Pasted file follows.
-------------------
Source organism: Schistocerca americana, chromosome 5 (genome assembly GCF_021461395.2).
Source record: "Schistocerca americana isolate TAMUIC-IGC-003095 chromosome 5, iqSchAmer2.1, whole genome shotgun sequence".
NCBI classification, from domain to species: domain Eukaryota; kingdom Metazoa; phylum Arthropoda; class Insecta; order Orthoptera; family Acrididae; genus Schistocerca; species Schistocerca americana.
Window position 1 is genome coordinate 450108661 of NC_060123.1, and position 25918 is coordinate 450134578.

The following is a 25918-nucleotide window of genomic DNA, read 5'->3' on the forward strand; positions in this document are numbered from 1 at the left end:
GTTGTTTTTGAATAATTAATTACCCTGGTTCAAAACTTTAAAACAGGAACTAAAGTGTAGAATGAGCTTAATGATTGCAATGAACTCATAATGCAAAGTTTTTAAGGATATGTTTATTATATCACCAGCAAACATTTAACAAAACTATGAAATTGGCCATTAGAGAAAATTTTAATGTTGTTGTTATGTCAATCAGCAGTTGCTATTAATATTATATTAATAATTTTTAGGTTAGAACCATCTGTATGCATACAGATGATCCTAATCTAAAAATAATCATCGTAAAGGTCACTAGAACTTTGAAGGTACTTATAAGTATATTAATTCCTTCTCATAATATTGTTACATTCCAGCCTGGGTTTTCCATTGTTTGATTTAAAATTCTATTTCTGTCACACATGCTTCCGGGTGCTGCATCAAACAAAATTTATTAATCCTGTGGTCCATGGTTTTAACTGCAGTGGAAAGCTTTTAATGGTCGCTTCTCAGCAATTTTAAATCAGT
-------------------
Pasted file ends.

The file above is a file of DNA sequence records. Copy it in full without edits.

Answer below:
Source organism: Schistocerca americana, chromosome 5 (genome assembly GCF_021461395.2).
Source record: "Schistocerca americana isolate TAMUIC-IGC-003095 chromosome 5, iqSchAmer2.1, whole genome shotgun sequence".
NCBI classification, from domain to species: domain Eukaryota; kingdom Metazoa; phylum Arthropoda; class Insecta; order Orthoptera; family Acrididae; genus Schistocerca; species Schistocerca americana.
Window position 1 is genome coordinate 450108661 of NC_060123.1, and position 25918 is coordinate 450134578.

The following is a 25918-nucleotide window of genomic DNA, read 5'->3' on the forward strand; positions in this document are numbered from 1 at the left end:
GTTGTTTTTGAATAATTAATTACCCTGGTTCAAAACTTTAAAACAGGAACTAAAGTGTAGAATGAGCTTAATGATTGCAATGAACTCATAATGCAAAGTTTTTAAGGATATGTTTATTATATCACCAGCAAACATTTAACAAAACTATGAAATTGGCCATTAGAGAAAATTTTAATGTTGTTGTTATGTCAATCAGCAGTTGCTATTAATATTATATTAATAATTTTTAGGTTAGAACCATCTGTATGCATACAGATGATCCTAATCTAAAAATAATCATCGTAAAGGTCACTAGAACTTTGAAGGTACTTATAAGTATATTAATTCCTTCTCATAATATTGTTACATTCCAGCCTGGGTTTTCCATTGTTTGATTTAAAATTCTATTTCTGTCACACATGCTTCCGGGTGCTGCATCAAACAAAATTTATTAATCCTGTGGTCCATGGTTTTAACTGCAGTGGAAAGCTTTTAATGGTCGCTTCTCAGCAATTTTAAATCAGT